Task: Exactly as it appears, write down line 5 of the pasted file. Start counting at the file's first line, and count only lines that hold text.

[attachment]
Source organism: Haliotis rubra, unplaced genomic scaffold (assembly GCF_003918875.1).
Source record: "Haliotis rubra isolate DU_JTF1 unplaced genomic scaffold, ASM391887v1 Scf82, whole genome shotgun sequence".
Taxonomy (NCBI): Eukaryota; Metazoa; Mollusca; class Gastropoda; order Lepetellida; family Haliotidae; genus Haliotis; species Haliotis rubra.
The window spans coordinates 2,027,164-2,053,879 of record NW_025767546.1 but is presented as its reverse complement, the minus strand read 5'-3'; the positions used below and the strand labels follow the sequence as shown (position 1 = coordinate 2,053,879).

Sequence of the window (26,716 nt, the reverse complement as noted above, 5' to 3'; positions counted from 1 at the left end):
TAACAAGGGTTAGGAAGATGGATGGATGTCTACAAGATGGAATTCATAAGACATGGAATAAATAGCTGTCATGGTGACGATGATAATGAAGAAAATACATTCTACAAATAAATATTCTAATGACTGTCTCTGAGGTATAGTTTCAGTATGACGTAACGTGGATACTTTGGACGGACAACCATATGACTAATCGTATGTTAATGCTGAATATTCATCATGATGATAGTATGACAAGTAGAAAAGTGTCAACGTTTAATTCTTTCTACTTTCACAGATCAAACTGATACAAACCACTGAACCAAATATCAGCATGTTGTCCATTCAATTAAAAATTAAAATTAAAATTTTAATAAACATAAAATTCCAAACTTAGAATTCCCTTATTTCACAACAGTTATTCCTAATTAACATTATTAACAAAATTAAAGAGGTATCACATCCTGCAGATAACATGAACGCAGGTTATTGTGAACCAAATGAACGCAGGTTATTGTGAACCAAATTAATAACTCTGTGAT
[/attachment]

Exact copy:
Sequence of the window (26,716 nt, the reverse complement as noted above, 5' to 3'; positions counted from 1 at the left end):